The NFL generates a massive amount of online media coverage, a share of which is devoted to the Tampa Bay Buccaneers. Even the most avid Buccaneer fans might not catch everything that's out there.
That is why we will be taking a weekly look around the web to gather some of the analysis you might have missed. We'll also provide our own take on a handful of those articles; we will "read and react," if you will.
The pieces that caught our interest this week include several that revolve around second-year running back
1. Which star will hit a sophomore slump? Various analysts, NFL.com
Seven different NFL.com contributors debate which star rookie from 2012 is most likely to see his output decline this season. As one would expect, much of the debate centers on the quarterbacks (Robert Griffin III, Andrew Luck, Russell Wilson) and running backs (Doug Martin, Russell Wilson) who made the '12 rookie class one of the most impactful in a long time. In fact, those five, plus linebackers Luke Kuechly and Bobby Wagner (but not, strangely,
Also not surprisingly, most of the analysts focus on Griffin in particular, due to his injury situation, or the quarterbacks in general, because that position is always more ripe for a sophomore slump…or at least a perceived one. Cam Newton threw for nearly 3,900 yards and had a higher passer rating in 2012 than he did in 2011, but his 35 combined touchdowns as a rookie had set the bar awfully high, and some considered his follow-up a "slump." Griffin, Luck and Wilson similarly set their own bars very high last year.
One of the analysts does choose Martin as his sophomore slump candidate, however. Buccaneer readers shouldn't panic too much. The very sharp Elliot Harrison may have gone in a different direction from his seven colleagues (five go for quarterbacks and one for "none of the above") but he doesn't come down too hard on the Buccaneer back. You could characterize Harrison's position as uncertainty rather than a full-on slump prediction. "This is not to disparage Martin, who is a special player;" writes Harrison, "rather, I'm simply wondering aloud if he can do it, year in and year out, at his rookie pace."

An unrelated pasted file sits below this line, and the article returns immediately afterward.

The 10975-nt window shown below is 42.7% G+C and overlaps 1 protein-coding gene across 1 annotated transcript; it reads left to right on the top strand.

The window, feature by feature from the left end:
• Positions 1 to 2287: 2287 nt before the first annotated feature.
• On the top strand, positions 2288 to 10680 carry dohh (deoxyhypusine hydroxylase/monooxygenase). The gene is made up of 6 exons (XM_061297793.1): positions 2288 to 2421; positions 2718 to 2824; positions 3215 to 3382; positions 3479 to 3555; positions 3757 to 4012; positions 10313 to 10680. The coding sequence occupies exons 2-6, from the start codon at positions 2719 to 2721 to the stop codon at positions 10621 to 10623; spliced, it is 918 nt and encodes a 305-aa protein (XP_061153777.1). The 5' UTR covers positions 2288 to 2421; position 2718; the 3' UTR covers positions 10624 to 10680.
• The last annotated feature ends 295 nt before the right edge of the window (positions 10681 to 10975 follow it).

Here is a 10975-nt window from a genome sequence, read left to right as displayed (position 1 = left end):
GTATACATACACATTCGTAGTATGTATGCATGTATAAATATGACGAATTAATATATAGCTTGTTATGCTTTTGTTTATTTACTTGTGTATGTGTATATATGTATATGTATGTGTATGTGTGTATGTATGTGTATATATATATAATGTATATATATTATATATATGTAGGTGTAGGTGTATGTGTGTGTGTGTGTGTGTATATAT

Harrison's argument is essentially three-fold. 1) Martin won't be "sneaking up" on anybody this year; 2) The Bucs' offensive line is good but not a powerhouse; and 3) The Bucs play a tougher schedule this year, trading in the AFC West (and especially Oakland) for the AFC East.
The first point is a little too intangible to argue. It's hard to quantify how much being an unknown helped Martin last year; it's not as if he was introducing an unfamiliar scheme like the read-option. He was running within a typical offensive framework, just doing it well. In addition, he was just as strong, or more so, in the second half of last season, after surely the rest of the league had caught wind of his abilities.
We won't argue whether Harrison is right about the Bucs' offensive line not being a powerhouse. However, there's certainly reason to believe it will be BETTER than it was a year ago.